HUD also goes into discrimination not just being the final decision but also any questions or advertisements of your rental properties that may discourage a protected class from applying. The article goes deeper into denying based on proxy for a protected characteristic and choosing relevant criteria and questions.

Eviction Report

While HUD did not take away the ability to deny because of an eviction, it did limit it quite a bit:

  1. They must have complete eviction records, and the eviction must be fully awarded to the previous landlords.
    • If you can’t see that the judge ruled against them in the court records or if a landlord made a deal for them to move out without the judge granting the eviction, you can not deny it based on an eviction.
  2. Eviction cause must be taken into account.
    • HUD states, for example, that if a tenant loses their job and is evicted, you can not use that against them.
    • I would extrapolate that example to apply to medical and possibly criminal reasons (e.g., being evicted because of being arrested). This is not clearly stated, but if you read between the lines, I can see a judge agreeing.
    • This can also be extended to rental history and should not be considered when things like a bad relationship or a job loss cause the potential tenant not to pay their rent.

Income Requirements

Income verification and requirements must not be discriminatory.

  1. Use all sources of income when determining who qualifies.
    • i.e. Section 8 vouchers or SSID
    • They are not saying the source of income is protected at a federal level, but they are making sure via a proxy that it could be.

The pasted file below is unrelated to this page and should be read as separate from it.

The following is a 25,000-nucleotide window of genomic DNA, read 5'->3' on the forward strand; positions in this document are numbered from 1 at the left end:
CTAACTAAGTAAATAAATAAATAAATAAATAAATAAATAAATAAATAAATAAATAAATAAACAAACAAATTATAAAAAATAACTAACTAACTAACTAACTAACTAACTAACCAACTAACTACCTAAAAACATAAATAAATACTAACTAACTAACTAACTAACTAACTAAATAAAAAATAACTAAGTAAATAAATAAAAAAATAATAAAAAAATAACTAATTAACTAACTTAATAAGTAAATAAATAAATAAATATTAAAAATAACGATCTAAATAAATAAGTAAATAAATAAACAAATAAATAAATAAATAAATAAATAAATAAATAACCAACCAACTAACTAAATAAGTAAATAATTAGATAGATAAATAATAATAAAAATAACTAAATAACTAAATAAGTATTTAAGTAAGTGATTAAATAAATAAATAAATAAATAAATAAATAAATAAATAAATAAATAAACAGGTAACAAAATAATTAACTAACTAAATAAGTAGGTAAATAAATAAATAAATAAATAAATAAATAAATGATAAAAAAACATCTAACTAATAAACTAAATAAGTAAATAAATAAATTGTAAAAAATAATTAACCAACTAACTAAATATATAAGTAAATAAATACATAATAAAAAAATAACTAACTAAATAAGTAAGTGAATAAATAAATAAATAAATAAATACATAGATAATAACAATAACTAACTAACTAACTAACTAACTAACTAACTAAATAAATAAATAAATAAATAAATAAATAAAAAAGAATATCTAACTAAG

2. Using income when irrelevant to a tenant's ability to pay.
    • If a tenant receives aid for payment, their income does not matter. i.e. if the tenant gets Section 8 payments, they already qualify for HUD, and their portion was decided by HUD.
    • Furthermore, if the responsible party qualifies for income and credit, the rest of the household must be approved. This means that if the father qualifies but the mother has poor credit and no income, that cannot be used against them.

Guide on using tenant credit checks and scores to screen tenants

  1. Credit invisibility: Minorities are far more likely to be credit invisible, otherwise known as having a score of 0, meaning they have not built a credit score. If the credit score shows as 0, then per HUD, the tenant must pass the credit score portion of the screening.
  2. Excuses for Poor Credit: The guidelines recommend not relying on credit scores compared to the information on the report; a score can be considered discriminatory, as a TransUnion credit report does not report all on-time payments, especially payday loans, which Minorities primarily use.
    • If a tenant had something like a medical emergency, family emergency, or was a domestic abuse victim, their scores may be lowered due to the circumstances, and thus, that must be taken into account.
    • A landlord should give them the chance to explain the low credit score and look at the full credit report not just the score.